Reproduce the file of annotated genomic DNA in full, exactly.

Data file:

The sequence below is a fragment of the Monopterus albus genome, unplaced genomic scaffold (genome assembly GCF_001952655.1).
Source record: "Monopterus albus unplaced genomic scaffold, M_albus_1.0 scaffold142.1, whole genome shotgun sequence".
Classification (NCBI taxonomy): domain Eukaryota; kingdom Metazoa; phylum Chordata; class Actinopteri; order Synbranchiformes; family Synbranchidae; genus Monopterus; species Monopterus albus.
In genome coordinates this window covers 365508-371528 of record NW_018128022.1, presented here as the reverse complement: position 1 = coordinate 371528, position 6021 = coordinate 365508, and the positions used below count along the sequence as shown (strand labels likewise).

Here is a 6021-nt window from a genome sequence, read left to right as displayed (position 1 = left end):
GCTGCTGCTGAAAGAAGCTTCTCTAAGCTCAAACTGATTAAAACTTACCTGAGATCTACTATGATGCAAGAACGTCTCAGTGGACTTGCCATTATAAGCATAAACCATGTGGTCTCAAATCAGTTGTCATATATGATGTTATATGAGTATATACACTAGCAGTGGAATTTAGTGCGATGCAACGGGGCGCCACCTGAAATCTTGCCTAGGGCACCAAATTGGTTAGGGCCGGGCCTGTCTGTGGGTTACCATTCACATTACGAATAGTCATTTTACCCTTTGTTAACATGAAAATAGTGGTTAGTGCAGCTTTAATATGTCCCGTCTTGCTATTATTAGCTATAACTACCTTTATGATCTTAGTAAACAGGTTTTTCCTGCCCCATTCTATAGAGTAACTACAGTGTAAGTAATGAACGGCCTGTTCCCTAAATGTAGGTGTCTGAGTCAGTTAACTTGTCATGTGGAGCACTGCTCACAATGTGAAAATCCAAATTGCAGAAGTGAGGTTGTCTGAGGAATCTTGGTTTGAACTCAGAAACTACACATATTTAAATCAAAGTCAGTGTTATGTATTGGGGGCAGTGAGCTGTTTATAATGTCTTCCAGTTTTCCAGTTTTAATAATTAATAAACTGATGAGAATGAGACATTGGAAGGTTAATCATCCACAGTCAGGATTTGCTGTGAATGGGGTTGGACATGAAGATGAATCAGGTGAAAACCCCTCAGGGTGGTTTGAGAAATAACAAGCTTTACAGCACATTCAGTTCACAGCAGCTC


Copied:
The sequence below is a fragment of the Monopterus albus genome, unplaced genomic scaffold (genome assembly GCF_001952655.1).
Source record: "Monopterus albus unplaced genomic scaffold, M_albus_1.0 scaffold142.1, whole genome shotgun sequence".
Classification (NCBI taxonomy): domain Eukaryota; kingdom Metazoa; phylum Chordata; class Actinopteri; order Synbranchiformes; family Synbranchidae; genus Monopterus; species Monopterus albus.
In genome coordinates this window covers 365508-371528 of record NW_018128022.1, presented here as the reverse complement: position 1 = coordinate 371528, position 6021 = coordinate 365508, and the positions used below count along the sequence as shown (strand labels likewise).

Here is a 6021-nt window from a genome sequence, read left to right as displayed (position 1 = left end):
GCTGCTGCTGAAAGAAGCTTCTCTAAGCTCAAACTGATTAAAACTTACCTGAGATCTACTATGATGCAAGAACGTCTCAGTGGACTTGCCATTATAAGCATAAACCATGTGGTCTCAAATCAGTTGTCATATATGATGTTATATGAGTATATACACTAGCAGTGGAATTTAGTGCGATGCAACGGGGCGCCACCTGAAATCTTGCCTAGGGCACCAAATTGGTTAGGGCCGGGCCTGTCTGTGGGTTACCATTCACATTACGAATAGTCATTTTACCCTTTGTTAACATGAAAATAGTGGTTAGTGCAGCTTTAATATGTCCCGTCTTGCTATTATTAGCTATAACTACCTTTATGATCTTAGTAAACAGGTTTTTCCTGCCCCATTCTATAGAGTAACTACAGTGTAAGTAATGAACGGCCTGTTCCCTAAATGTAGGTGTCTGAGTCAGTTAACTTGTCATGTGGAGCACTGCTCACAATGTGAAAATCCAAATTGCAGAAGTGAGGTTGTCTGAGGAATCTTGGTTTGAACTCAGAAACTACACATATTTAAATCAAAGTCAGTGTTATGTATTGGGGGCAGTGAGCTGTTTATAATGTCTTCCAGTTTTCCAGTTTTAATAATTAATAAACTGATGAGAATGAGACATTGGAAGGTTAATCATCCACAGTCAGGATTTGCTGTGAATGGGGTTGGACATGAAGATGAATCAGGTGAAAACCCCTCAGGGTGGTTTGAGAAATAACAAGCTTTACAGCACATTCAGTTCACAGCAGCTC